“THEY are all gone into the world of light, And I alone sit ling’ring here.”
These haunting lines of Henry Vaughan’s have been echoing in my mind of late, especially in this season of Remembrance, as I reflected on all the good people who have slipped out of this world in the course of this strange, dark year; so many of them kindling lights here, before they left us for “the world of light itself”.
Among them, leaving us just this last month, was the poet Derek Mahon. I first discovered him, alongside Seamus Heaney and Michael Longley, when I was in the sixth form: all poets from Northern Ireland, from different sides of the religious divide, but transcending it completely and united in the poetry through which, between them, they “purify the dialect of the tribe and urged the mind to aftersight and foresight”, as Eliot had earlier put it.
What initially attracted me to Mahon was his sheer mastery of form and metre, something that I was struggling to achieve myself; but there was also a brilliance of detailed observation: a close attention to the faces, the places, the images, the moments, that everyone else was neglecting. He was the laureate of the overlooked, and his famous poem “A Disused Shed in County Wexford” summed up his vision. Leaving other poets to their roses and nightingales, he could find beauty, mystery, and food for thought among the mushrooms in a disused shed.
Though he had been on my shelves since the sixth form, he swam back vividly into view when I was working on Faith, Hope and Poetry, my defence of the imagination as a truth-bearing faculty. I was attempting to push back against the bleak reductionism of Wittgenstein’s dictum in his Tractatus that “the world is all that is the case,” that the world is entirely accounted for by being “divided into facts”.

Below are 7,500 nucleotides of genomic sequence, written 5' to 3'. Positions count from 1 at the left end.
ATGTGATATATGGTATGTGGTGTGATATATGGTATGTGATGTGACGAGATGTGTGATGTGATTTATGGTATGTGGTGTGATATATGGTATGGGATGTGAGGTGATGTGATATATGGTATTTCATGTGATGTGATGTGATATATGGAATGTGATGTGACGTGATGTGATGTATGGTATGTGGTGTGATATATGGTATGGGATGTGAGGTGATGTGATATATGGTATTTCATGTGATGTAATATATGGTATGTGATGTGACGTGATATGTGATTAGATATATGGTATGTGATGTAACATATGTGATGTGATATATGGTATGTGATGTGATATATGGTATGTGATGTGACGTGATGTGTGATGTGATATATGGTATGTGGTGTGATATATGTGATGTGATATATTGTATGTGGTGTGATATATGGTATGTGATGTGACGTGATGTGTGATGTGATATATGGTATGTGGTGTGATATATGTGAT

I knew that there was something more, and then I remembered Mahon’s wonderful poem “Tractatus”, with its reply to Wittgenstein: “The world, though, is also so much more, Everything that is the case imaginatively. . .”
But, when Mahon died, it was not that poem, good as it is, for which his readers reached both to commend him to “the world of light” and to take comfort from. Rather, it was his courageous poem of recovery from darkness, simply titled “Everything Is Going To Be All Right”: a poem that rung all the more truly because Mahon had also been so honest in his poetry about depression and darkness. But, in this poem, he gave us some lines to cling to in our own dark times.
It opens as the poet contemplates the clouds clearing beyond a dormer window, and “the high tide reflected on the ceiling”. How should he not be glad, he asks; and then he says:
There will be dying, there will be dying,
but there is no need to go into that.
The lines flow from the hand unbidden
and the hidden source is the watchful heart.
Those lines are the fruit of a lifetime of watchfulness for hidden sources. And then “The sun rises in spite of everything,” and the poem lifts to a conclusion that we need to hear as much now as he did when he wrote it:
I lie here in a riot of sunlight
watching the day break and the clouds flying.
Everything is going to be all right.
A Heaven in Ordinary: A Poet’s Corner collection by Malcolm Guite is published by Canterbury Press at £14.99 (Church Times Bookshop £13.49); 978-1-78622-262-2.